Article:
Toshiba and Samsung share NAND flash chip technologies

With more and more devices from portable media players to data storage devices like solid-state flash drives going to NAND flash-based storage over traditional spinning platters, the NAND market is hotter than ever.

With only a few providers of premium performance NAND flash devices around, a problem with one manufacturer can lead to problems across a wide variety and spectrum of consumer electronics. This fact was demonstrated when a power outage at a Samsung manufacturing plant forced the shutdown of six manufacturing lines. The resulting decrease in output drove NAND flash prices up and decreased the available supply.

Toshiba is another big player in the NAND flash world and spends great deals of money producing NAND flash chips and in research for higher performance NAND devices. In June of 2007, Toshiba unveiled its plans for 3D stacked NAND chips, allowing for increased storage density.

Samsung and Toshiba announced today that the companies have cross-licensed rights to each other for producing NAND flash chips. The license agreement allows Samsung to produce Toshiba’s single package LBA-NAND and mobileLBA-NAND flash chips. Toshiba has licensed the technology to build Samsung’s integrated OneNAND and Flex-OneNAND fusion memory chips.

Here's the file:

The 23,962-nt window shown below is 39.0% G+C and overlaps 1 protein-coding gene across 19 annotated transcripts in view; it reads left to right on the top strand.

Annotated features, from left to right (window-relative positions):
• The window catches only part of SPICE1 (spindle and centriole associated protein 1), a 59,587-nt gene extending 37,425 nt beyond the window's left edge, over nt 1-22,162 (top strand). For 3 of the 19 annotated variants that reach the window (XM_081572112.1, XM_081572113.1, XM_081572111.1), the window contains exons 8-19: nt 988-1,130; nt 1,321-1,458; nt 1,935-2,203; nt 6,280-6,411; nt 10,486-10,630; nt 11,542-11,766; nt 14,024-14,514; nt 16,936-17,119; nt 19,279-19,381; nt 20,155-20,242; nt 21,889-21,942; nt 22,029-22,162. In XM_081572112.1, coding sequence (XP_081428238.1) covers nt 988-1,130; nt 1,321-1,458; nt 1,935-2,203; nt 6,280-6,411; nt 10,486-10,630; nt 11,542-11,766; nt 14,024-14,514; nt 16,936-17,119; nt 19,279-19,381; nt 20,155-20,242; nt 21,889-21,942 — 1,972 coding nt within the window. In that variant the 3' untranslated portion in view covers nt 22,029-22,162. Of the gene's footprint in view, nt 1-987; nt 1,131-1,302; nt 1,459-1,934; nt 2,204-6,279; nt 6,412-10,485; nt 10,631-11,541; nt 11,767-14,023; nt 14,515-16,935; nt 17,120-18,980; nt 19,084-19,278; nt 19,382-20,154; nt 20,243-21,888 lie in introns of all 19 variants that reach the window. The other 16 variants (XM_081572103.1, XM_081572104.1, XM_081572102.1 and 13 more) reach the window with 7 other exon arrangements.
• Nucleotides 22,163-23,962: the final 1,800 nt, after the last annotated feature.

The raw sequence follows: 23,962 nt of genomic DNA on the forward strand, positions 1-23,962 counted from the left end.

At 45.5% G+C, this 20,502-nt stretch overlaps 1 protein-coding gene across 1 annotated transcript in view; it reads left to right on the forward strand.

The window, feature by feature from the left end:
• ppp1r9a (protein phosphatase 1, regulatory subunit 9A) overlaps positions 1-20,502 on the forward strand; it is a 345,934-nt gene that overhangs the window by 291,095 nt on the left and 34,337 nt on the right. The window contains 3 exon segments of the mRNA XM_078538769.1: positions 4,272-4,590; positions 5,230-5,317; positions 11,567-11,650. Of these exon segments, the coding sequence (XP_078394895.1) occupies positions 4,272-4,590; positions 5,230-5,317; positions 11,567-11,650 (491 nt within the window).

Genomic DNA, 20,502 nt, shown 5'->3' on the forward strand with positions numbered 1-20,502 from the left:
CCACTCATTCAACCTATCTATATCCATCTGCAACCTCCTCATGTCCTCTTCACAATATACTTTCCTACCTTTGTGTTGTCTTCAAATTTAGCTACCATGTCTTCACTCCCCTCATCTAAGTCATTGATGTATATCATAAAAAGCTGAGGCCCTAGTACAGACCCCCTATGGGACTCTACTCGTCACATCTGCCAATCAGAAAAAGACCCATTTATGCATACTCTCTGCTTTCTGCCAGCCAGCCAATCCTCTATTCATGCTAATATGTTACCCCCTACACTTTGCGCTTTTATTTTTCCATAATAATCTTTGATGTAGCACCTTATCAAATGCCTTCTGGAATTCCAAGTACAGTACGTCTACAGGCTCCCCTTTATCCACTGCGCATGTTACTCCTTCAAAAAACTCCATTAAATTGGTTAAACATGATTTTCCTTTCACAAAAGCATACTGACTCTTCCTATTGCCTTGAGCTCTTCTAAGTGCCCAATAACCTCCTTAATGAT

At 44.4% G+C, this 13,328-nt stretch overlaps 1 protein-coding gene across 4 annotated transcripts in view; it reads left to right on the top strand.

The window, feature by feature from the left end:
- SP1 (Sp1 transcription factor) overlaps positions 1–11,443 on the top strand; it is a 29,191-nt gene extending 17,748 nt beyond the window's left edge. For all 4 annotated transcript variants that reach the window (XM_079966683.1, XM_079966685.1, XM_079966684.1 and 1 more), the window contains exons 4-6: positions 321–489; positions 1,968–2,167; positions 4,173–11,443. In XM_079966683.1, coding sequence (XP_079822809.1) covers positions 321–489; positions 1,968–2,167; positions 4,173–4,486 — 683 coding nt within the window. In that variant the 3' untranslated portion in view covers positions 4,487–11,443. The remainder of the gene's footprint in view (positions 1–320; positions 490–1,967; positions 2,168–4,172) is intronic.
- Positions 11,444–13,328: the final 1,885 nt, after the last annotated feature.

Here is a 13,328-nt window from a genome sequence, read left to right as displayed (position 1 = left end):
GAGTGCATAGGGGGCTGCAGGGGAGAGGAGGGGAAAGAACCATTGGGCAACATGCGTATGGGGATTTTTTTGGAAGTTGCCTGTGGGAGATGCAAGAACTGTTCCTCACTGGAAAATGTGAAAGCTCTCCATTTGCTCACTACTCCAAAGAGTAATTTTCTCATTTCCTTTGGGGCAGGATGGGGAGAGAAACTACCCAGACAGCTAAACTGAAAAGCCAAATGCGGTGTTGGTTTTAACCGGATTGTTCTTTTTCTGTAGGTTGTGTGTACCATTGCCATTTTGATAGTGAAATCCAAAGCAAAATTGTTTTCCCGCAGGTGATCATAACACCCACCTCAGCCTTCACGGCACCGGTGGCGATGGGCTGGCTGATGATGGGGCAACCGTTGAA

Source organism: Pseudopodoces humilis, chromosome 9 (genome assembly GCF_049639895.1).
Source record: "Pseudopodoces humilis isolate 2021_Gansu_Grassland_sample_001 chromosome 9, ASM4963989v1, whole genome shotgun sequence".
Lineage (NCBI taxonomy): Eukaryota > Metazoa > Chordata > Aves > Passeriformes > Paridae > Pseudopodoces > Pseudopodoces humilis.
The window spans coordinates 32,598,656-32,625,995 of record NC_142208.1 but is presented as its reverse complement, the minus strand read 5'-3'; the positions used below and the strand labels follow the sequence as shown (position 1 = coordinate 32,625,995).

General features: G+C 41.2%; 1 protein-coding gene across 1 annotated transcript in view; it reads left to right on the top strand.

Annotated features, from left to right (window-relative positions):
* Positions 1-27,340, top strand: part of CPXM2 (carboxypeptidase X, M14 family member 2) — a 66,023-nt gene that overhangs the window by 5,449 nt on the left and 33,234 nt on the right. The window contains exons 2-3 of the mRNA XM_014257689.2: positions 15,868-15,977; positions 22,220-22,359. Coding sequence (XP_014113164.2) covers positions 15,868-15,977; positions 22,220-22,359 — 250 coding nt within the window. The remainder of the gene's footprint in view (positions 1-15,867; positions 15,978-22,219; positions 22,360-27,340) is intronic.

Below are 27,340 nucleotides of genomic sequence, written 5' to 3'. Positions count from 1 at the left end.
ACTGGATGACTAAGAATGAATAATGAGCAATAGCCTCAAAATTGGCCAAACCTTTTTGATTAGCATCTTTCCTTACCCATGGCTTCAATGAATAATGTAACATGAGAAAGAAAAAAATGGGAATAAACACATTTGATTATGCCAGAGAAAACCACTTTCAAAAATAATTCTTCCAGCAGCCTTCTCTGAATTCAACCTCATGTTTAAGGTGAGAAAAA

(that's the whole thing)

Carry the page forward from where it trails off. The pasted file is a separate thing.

Both companies announced the intention to release products next year based on the newly licensed technologies. Masika Momodomi, a Flash memory executive from Toshiba said, “This agreement will provide a major boost for market development and we believe it will trigger substantial new growth. It will allow our customers more options - both in terms of high performance technologies and suppliers. We believe that this agreement will bring positive results to the industry as a whole.”

The Samsung OneNAND and Flex OneNAND integrate a NAND Core, SRAM, error correction, and logic circuits into a single NOR interface chip. The Toshiba LBA-NAND and mobileLBA-NAND Flash chips are non-volatile memories integrating a controller and NAND flash memory in a single package. Both products are intended for use in consumer electronic devices.

"There's no chance that the iPhone is going to get any significant market share. No chance." -- Microsoft CEO Steve Ballmer
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